Although these partnerships do not technically result in co-investment, they can certainly fill a specific need, increase the efficiency of operations, expand market opportunities, or otherwise fuel growth. For those simply in need of capital, a health-system contractual affiliation could both meet this need and offer greater market and operational alignment than traditional financing sources because of branding opportunities, clinical staffing and recruiting synergies, and potential alignment with the health system’s existing network.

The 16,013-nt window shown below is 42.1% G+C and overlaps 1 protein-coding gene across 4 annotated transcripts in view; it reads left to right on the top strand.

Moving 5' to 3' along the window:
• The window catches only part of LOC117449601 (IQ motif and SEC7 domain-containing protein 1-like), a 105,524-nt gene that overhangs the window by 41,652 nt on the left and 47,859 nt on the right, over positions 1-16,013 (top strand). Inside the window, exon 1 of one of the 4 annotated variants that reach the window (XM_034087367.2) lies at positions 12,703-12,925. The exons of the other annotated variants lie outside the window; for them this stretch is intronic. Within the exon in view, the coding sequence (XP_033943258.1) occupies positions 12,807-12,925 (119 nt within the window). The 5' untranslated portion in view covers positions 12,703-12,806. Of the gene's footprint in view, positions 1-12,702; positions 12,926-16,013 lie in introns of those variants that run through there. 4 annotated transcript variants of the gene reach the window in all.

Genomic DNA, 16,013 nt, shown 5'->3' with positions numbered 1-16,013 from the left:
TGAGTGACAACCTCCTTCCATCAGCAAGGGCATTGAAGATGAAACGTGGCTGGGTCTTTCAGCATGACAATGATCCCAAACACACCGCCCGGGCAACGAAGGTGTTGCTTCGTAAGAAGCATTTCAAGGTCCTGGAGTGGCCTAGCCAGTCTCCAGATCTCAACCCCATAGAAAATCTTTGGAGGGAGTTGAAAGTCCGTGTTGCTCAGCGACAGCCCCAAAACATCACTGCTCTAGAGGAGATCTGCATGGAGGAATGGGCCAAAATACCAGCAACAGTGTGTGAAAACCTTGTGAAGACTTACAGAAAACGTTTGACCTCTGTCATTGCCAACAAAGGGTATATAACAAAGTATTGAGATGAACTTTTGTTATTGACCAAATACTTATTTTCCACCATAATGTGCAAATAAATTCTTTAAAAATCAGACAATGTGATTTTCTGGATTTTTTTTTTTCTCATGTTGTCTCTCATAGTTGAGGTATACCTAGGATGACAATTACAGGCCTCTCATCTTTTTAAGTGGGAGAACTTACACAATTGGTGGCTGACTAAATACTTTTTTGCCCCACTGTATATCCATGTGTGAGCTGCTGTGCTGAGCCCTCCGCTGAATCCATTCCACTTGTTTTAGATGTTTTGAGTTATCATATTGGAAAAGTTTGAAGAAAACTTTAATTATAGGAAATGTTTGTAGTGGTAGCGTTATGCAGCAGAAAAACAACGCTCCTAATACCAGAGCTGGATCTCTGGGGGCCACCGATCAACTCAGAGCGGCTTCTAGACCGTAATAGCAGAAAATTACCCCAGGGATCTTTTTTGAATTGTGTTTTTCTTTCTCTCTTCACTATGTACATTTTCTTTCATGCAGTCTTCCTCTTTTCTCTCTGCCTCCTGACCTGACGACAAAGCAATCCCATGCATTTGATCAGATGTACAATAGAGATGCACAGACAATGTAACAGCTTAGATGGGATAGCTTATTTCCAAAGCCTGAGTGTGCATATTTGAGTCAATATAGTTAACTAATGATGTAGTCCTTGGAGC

Management-only partnerships are a form of contractual affiliation, but they typically include much greater involvement by both parties than the typical contractual affiliation already described. The most common management-only arrangement is an independent urgent care provider managing health-system-owned urgent care centers. The health system continues to own all of the urgent care center assets and still employs the staff, but an outside manager provides daily direction, training, operational workflows, and other urgent care– specific expertise to the health-system-owned urgent care center. These management services often include operational, financial, and even revenue cycle functionality. Independent urgent care operators are often more adept than large health systems at running urgent care centers on tighter budgets with greater consumer focus and more efficient work streams. Alternatively, and somewhat less frequently, an urgent care provider may lack the infrastructure or staff to efficiently manage its urgent care center as it grows, and thus it might partner with a larger health system to tap into greater management resources, broader health-care expertise, and significant efficiencies of scale.